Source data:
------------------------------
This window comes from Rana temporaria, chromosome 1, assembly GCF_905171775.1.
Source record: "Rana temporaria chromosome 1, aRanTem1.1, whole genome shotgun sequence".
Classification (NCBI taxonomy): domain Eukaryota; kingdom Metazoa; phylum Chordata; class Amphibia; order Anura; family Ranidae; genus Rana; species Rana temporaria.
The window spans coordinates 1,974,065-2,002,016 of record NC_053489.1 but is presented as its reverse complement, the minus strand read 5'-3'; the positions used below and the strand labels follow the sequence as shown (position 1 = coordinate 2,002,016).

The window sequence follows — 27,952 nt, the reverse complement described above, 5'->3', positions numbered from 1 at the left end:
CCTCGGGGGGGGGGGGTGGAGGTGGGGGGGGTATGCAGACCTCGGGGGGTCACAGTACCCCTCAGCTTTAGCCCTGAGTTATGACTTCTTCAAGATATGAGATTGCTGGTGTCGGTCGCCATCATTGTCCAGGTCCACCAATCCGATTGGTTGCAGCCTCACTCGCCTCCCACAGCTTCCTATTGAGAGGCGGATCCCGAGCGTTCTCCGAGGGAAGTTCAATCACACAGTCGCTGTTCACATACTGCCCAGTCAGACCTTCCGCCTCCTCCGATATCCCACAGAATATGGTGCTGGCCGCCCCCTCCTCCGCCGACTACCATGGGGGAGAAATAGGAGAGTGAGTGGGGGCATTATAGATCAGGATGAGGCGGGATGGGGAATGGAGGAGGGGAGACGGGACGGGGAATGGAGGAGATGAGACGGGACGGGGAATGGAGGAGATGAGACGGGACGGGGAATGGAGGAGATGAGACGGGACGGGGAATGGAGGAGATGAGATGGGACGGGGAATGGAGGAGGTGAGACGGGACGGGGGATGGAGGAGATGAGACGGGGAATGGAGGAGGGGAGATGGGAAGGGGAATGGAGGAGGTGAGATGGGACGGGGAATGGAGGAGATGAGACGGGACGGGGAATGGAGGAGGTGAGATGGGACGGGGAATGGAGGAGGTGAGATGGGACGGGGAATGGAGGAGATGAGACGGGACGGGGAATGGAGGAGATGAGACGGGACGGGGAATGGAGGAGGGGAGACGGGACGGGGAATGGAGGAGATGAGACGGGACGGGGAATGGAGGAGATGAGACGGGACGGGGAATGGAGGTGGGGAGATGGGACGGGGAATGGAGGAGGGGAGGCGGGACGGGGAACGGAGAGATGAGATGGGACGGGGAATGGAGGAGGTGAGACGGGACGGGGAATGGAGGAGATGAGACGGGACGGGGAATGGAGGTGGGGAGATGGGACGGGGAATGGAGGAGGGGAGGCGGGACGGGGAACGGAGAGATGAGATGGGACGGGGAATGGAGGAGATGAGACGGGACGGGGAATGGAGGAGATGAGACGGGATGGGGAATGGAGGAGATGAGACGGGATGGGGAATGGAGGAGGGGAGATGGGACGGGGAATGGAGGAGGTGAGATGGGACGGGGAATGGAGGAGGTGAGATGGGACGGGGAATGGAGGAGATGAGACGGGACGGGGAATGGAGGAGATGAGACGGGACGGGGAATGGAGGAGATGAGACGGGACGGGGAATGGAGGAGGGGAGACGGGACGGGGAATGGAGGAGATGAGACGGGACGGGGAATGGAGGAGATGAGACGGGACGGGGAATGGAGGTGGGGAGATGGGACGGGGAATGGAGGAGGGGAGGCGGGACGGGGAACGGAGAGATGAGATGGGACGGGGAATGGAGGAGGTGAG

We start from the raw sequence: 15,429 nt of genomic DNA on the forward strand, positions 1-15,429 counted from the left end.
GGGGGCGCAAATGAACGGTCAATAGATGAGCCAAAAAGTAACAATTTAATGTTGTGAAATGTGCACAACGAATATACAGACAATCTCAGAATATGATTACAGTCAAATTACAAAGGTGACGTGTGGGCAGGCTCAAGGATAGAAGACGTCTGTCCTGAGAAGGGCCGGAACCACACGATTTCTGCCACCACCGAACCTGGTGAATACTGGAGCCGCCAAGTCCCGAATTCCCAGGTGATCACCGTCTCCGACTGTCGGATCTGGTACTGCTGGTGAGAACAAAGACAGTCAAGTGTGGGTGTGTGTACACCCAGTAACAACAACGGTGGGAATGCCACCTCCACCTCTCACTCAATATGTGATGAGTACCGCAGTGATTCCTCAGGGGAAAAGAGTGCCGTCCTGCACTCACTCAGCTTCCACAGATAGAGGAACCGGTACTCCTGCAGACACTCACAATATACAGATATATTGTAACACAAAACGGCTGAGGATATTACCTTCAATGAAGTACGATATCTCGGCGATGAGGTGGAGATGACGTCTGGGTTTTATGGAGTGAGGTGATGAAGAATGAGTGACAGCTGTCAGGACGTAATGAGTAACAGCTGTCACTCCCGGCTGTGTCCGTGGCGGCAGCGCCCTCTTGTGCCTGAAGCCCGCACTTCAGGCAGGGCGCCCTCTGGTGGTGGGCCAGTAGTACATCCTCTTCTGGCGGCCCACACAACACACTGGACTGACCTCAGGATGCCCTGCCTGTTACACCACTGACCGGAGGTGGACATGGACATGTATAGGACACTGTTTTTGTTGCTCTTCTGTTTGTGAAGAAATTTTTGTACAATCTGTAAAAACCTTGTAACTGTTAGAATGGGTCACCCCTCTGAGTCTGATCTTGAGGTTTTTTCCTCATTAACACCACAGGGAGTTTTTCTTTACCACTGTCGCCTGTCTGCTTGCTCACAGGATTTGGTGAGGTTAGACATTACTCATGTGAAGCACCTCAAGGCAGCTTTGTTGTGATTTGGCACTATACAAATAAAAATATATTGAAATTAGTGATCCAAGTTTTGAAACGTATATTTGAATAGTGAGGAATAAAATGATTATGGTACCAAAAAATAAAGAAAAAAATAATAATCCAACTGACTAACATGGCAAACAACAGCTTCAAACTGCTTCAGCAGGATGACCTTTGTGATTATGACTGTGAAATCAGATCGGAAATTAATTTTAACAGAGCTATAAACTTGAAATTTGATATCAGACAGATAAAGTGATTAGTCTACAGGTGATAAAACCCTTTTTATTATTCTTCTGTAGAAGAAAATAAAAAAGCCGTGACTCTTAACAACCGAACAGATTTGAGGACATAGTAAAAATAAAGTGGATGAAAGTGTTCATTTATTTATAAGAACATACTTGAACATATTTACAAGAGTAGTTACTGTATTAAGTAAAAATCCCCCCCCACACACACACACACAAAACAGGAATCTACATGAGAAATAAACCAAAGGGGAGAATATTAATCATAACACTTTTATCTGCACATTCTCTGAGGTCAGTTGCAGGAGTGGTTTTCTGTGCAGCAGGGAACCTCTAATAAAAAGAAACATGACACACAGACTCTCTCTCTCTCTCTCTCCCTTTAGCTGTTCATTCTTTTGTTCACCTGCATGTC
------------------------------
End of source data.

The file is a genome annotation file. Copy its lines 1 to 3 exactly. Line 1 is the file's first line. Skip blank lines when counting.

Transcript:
This window comes from Rana temporaria, chromosome 1, assembly GCF_905171775.1.
Source record: "Rana temporaria chromosome 1, aRanTem1.1, whole genome shotgun sequence".
Classification (NCBI taxonomy): domain Eukaryota; kingdom Metazoa; phylum Chordata; class Amphibia; order Anura; family Ranidae; genus Rana; species Rana temporaria.